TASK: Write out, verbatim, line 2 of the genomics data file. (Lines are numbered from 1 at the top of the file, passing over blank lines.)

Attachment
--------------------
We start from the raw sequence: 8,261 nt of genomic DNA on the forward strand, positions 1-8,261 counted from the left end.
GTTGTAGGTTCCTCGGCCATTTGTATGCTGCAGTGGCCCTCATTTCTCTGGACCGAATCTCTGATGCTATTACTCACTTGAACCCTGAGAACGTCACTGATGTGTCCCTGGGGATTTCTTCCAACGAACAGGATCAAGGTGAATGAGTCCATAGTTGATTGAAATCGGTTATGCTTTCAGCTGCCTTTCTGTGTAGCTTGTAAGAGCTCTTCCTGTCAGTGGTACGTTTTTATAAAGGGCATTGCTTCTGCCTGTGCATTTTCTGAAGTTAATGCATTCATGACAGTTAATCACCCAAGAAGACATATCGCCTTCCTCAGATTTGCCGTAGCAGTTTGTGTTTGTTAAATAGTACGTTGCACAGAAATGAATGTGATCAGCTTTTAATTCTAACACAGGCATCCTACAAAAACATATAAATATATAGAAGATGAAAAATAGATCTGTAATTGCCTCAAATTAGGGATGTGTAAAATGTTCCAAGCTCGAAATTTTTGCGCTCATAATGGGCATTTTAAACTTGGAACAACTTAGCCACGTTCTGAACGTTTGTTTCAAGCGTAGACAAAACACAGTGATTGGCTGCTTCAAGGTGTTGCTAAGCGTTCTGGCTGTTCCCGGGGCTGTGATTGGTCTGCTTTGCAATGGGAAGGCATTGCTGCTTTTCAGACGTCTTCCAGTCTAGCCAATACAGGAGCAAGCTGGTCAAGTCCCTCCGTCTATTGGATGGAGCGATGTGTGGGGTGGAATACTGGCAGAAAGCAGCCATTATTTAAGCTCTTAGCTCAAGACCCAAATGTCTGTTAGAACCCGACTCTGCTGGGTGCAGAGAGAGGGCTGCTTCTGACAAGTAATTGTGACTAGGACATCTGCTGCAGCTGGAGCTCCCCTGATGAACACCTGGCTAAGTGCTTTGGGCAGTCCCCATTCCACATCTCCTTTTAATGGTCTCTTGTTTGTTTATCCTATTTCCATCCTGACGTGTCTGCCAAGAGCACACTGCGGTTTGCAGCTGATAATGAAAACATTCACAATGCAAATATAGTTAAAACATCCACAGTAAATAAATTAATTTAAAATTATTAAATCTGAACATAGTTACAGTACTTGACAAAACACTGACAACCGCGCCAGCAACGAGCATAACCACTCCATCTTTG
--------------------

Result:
GTTGTAGGTTCCTCGGCCATTTGTATGCTGCAGTGGCCCTCATTTCTCTGGACCGAATCTCTGATGCTATTACTCACTTGAACCCTGAGAACGTCACTGATGTGTCCCTGGGGATTTCTTCCAACGAACAGGATCAAGGTGAATGAGTCCATAGTTGATTGAAATCGGTTATGCTTTCAGCTGCCTTTCTGTGTAGCTTGTAAGAGCTCTTCCTGTCAGTGGTACGTTTTTATAAAGGGCATTGCTTCTGCCTGTGCATTTTCTGAAGTTAATGCATTCATGACAGTTAATCACCCAAGAAGACATATCGCCTTCCTCAGATTTGCCGTAGCAGTTTGTGTTTGTTAAATAGTACGTTGCACAGAAATGAATGTGATCAGCTTTTAATTCTAACACAGGCATCCTACAAAAACATATAAATATATAGAAGATGAAAAATAGATCTGTAATTGCCTCAAATTAGGGATGTGTAAAATGTTCCAAGCTCGAAATTTTTGCGCTCATAATGGGCATTTTAAACTTGGAACAACTTAGCCACGTTCTGAACGTTTGTTTCAAGCGTAGACAAAACACAGTGATTGGCTGCTTCAAGGTGTTGCTAAGCGTTCTGGCTGTTCCCGGGGCTGTGATTGGTCTGCTTTGCAATGGGAAGGCATTGCTGCTTTTCAGACGTCTTCCAGTCTAGCCAATACAGGAGCAAGCTGGTCAAGTCCCTCCGTCTATTGGATGGAGCGATGTGTGGGGTGGAATACTGGCAGAAAGCAGCCATTATTTAAGCTCTTAGCTCAAGACCCAAATGTCTGTTAGAACCCGACTCTGCTGGGTGCAGAGAGAGGGCTGCTTCTGACAAGTAATTGTGACTAGGACATCTGCTGCAGCTGGAGCTCCCCTGATGAACACCTGGCTAAGTGCTTTGGGCAGTCCCCATTCCACATCTCCTTTTAATGGTCTCTTGTTTGTTTATCCTATTTCCATCCTGACGTGTCTGCCAAGAGCACACTGCGGTTTGCAGCTGATAATGAAAACATTCACAATGCAAATATAGTTAAAACATCCACAGTAAATAAATTAATTTAAAATTATTAAATCTGAACATAGTTACAGTACTTGACAAAACACTGACAACCGCGCCAGCAACGAGCATAACCACTCCATCTTTG